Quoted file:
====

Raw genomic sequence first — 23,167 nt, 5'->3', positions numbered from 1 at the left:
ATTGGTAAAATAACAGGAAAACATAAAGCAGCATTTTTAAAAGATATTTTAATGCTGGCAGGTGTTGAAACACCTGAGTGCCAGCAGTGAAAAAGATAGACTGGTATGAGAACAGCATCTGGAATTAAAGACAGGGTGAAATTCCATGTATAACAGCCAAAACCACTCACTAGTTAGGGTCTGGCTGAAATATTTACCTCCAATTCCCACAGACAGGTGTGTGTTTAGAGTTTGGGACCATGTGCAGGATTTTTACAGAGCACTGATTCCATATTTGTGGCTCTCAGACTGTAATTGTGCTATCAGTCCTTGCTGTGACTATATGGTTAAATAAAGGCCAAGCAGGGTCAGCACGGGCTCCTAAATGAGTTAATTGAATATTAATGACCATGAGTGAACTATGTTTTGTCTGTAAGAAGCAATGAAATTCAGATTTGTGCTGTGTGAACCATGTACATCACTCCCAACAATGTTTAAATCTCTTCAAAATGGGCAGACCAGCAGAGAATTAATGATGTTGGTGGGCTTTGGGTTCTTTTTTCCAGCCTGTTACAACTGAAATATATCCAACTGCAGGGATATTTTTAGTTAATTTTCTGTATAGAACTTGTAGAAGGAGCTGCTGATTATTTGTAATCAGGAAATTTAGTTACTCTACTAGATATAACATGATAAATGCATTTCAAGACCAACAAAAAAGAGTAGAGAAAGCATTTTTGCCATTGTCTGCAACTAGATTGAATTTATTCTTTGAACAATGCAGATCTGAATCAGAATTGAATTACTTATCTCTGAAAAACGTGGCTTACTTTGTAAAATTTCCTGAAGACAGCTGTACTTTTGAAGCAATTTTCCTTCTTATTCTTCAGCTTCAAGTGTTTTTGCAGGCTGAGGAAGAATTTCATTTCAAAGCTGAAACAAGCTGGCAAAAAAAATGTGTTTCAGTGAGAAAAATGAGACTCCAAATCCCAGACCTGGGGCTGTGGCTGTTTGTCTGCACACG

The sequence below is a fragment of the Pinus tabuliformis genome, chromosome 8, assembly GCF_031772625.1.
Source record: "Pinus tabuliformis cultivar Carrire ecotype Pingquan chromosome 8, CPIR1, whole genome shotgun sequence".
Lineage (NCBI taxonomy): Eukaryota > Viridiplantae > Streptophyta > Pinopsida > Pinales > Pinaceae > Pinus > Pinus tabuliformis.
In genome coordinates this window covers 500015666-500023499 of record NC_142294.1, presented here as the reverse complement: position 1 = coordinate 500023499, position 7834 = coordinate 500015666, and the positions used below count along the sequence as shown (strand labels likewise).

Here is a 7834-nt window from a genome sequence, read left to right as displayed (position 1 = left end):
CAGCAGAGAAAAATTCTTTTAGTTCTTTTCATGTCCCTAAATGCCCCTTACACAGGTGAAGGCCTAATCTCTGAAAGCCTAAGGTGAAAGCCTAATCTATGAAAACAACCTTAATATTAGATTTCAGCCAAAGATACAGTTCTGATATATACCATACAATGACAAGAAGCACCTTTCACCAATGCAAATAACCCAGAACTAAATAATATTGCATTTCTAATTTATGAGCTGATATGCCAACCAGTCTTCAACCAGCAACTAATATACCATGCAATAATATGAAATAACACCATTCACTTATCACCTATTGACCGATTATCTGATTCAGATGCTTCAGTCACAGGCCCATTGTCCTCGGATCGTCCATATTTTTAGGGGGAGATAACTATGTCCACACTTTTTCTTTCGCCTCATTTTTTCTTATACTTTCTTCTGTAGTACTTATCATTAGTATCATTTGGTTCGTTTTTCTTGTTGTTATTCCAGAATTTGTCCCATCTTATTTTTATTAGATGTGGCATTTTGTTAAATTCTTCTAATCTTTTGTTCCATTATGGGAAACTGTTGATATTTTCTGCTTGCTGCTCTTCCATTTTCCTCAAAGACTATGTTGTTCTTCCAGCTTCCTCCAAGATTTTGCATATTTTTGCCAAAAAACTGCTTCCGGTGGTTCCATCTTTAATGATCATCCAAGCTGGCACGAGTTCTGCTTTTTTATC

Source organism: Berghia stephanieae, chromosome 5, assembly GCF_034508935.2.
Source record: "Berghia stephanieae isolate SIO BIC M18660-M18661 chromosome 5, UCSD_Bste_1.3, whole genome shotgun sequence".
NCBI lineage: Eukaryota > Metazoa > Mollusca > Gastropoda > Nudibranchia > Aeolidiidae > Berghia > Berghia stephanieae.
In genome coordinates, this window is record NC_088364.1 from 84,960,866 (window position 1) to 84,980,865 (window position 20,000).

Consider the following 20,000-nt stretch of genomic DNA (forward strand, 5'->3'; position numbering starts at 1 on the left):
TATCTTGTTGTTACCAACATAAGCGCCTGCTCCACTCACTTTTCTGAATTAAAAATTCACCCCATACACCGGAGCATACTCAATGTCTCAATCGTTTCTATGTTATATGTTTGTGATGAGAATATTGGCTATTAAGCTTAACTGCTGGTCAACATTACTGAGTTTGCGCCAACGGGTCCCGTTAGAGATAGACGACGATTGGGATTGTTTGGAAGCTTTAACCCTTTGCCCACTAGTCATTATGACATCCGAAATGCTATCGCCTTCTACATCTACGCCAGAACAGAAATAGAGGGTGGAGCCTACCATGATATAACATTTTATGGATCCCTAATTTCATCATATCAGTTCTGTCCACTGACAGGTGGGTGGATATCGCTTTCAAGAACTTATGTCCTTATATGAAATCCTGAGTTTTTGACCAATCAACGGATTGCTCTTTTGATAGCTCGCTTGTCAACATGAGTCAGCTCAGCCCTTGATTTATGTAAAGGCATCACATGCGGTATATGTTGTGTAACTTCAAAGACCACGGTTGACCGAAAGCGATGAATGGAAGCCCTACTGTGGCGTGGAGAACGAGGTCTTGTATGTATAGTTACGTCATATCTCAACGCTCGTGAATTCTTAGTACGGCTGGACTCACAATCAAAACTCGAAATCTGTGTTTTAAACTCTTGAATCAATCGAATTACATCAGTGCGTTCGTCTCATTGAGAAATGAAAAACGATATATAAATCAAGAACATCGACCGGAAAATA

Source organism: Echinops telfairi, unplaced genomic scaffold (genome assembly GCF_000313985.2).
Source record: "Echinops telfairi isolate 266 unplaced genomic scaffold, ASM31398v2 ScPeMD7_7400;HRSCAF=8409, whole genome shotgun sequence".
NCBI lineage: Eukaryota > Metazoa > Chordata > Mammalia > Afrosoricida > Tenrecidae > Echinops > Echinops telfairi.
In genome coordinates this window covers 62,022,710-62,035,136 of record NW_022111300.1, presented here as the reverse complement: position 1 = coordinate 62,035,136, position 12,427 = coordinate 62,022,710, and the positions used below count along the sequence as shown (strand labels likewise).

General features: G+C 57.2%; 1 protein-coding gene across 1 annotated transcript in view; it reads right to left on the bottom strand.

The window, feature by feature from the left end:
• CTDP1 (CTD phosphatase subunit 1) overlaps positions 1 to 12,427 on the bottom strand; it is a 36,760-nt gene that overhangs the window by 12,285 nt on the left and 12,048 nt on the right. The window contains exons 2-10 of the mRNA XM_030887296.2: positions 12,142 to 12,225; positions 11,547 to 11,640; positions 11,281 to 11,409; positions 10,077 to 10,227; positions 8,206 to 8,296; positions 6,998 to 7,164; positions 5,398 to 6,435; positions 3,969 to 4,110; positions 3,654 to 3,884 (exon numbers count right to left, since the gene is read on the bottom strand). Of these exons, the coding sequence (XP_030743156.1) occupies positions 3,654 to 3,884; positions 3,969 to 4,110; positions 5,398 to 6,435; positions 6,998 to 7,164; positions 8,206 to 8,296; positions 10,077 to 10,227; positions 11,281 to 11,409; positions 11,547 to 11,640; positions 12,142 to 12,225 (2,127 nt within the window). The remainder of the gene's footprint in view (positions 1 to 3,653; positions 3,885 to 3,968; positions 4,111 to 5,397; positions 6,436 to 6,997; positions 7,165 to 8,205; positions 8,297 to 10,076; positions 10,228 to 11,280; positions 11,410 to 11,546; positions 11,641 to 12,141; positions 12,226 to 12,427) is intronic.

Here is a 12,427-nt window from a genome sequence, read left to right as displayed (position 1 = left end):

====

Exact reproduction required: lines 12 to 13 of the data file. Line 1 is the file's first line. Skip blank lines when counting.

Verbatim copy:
In genome coordinates, this window is record NC_088364.1 from 84,960,866 (window position 1) to 84,980,865 (window position 20,000).

Consider the following 20,000-nt stretch of genomic DNA (forward strand, 5'->3'; position numbering starts at 1 on the left):